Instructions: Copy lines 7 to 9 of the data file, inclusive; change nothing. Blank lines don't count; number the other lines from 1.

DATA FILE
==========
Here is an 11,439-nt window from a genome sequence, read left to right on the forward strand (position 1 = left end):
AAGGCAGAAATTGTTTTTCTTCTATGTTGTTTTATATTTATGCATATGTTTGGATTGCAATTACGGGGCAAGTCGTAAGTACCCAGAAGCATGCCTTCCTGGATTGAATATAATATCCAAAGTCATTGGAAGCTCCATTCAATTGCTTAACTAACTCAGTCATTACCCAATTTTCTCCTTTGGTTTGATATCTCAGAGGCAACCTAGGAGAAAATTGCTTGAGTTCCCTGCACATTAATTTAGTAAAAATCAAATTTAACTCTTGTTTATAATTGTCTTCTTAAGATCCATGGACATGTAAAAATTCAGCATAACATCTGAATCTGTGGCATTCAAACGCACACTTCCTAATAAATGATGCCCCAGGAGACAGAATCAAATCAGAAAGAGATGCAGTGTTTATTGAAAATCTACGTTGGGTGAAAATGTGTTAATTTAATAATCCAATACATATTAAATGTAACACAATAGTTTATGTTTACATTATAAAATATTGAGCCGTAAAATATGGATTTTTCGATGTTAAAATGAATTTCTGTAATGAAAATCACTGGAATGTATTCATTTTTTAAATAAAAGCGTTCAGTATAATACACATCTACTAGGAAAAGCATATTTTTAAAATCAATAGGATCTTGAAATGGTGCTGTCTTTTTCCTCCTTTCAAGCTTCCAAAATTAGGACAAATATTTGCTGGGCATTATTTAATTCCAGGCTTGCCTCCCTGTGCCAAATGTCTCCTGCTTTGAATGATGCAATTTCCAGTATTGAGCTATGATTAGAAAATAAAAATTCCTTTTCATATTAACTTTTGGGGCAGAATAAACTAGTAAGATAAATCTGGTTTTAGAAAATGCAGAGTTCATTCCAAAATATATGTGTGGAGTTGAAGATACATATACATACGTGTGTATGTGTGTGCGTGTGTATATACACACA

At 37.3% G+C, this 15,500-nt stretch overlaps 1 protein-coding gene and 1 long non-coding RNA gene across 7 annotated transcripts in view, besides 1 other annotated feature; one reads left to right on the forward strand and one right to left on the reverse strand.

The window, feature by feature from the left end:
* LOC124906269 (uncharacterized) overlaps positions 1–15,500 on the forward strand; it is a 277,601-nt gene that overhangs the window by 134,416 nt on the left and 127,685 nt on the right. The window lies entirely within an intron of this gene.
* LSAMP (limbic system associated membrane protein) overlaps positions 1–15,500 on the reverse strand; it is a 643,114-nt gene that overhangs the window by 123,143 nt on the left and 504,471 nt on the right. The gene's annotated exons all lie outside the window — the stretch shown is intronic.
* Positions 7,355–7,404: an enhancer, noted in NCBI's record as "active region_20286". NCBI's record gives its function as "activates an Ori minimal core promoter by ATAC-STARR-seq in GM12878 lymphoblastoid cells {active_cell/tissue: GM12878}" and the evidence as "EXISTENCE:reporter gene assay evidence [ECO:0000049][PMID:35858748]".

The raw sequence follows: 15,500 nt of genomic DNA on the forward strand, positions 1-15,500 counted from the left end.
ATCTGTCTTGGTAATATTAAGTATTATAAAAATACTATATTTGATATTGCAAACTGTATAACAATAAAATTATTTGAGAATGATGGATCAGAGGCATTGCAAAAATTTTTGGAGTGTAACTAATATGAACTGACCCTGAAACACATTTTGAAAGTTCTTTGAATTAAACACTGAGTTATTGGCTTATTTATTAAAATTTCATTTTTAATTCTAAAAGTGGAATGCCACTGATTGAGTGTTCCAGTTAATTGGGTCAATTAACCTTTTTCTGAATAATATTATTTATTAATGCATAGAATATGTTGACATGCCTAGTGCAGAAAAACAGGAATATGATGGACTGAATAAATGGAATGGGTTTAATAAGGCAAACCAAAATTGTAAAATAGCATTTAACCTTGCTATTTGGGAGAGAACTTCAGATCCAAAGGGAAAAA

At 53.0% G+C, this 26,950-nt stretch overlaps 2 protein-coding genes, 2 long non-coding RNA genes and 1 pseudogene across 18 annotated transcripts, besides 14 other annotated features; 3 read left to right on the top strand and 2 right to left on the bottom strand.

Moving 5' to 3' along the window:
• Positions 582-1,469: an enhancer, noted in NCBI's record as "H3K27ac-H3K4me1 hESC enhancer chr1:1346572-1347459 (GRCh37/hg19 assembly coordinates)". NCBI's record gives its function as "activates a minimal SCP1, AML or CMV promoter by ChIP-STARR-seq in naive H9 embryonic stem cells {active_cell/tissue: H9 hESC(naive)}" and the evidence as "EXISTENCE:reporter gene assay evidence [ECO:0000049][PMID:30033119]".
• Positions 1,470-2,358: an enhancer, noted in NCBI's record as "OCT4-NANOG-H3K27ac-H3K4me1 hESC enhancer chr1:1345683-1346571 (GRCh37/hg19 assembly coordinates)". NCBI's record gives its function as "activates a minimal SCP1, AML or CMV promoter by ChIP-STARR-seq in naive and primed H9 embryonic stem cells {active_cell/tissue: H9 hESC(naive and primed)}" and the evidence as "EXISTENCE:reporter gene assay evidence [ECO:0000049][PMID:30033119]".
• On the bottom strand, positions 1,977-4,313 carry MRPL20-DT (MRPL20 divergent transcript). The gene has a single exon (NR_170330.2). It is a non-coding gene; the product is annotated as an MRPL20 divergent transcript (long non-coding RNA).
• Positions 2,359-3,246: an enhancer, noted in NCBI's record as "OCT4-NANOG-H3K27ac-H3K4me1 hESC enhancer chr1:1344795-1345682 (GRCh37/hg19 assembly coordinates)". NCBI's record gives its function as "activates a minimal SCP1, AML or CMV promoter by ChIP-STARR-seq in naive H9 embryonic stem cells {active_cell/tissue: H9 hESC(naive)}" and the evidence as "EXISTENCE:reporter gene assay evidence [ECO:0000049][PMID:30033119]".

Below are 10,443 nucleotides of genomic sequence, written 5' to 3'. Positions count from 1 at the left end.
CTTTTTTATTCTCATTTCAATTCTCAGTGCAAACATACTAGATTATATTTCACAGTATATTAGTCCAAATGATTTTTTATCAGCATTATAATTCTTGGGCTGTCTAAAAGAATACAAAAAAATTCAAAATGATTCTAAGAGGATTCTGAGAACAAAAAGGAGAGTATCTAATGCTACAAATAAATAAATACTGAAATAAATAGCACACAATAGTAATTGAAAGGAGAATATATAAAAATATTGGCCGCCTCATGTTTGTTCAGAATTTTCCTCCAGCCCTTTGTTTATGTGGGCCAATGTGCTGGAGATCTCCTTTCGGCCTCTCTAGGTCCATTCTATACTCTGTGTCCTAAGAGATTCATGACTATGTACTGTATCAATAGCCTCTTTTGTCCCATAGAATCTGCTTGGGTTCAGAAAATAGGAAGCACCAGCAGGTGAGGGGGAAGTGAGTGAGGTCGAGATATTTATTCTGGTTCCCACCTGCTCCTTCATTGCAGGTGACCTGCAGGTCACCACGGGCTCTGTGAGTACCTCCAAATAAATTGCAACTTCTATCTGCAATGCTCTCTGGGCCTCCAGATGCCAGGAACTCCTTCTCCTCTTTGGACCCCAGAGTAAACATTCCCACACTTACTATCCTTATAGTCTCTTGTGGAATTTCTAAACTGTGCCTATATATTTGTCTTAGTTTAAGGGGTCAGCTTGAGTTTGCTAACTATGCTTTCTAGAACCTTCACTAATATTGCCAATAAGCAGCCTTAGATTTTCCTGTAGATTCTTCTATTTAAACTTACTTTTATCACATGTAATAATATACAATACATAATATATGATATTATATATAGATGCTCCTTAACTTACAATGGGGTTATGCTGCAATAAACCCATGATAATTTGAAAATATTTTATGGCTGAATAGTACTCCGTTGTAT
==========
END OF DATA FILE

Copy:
* Positions 7,355–7,404: an enhancer, noted in NCBI's record as "active region_20286". NCBI's record gives its function as "activates an Ori minimal core promoter by ATAC-STARR-seq in GM12878 lymphoblastoid cells {active_cell/tissue: GM12878}" and the evidence as "EXISTENCE:reporter gene assay evidence [ECO:0000049][PMID:35858748]".

The raw sequence follows: 15,500 nt of genomic DNA on the forward strand, positions 1-15,500 counted from the left end.
ATCTGTCTTGGTAATATTAAGTATTATAAAAATACTATATTTGATATTGCAAACTGTATAACAATAAAATTATTTGAGAATGATGGATCAGAGGCATTGCAAAAATTTTTGGAGTGTAACTAATATGAACTGACCCTGAAACACATTTTGAAAGTTCTTTGAATTAAACACTGAGTTATTGGCTTATTTATTAAAATTTCATTTTTAATTCTAAAAGTGGAATGCCACTGATTGAGTGTTCCAGTTAATTGGGTCAATTAACCTTTTTCTGAATAATATTATTTATTAATGCATAGAATATGTTGACATGCCTAGTGCAGAAAAACAGGAATATGATGGACTGAATAAATGGAATGGGTTTAATAAGGCAAACCAAAATTGTAAAATAGCATTTAACCTTGCTATTTGGGAGAGAACTTCAGATCCAAAGGGAAAAA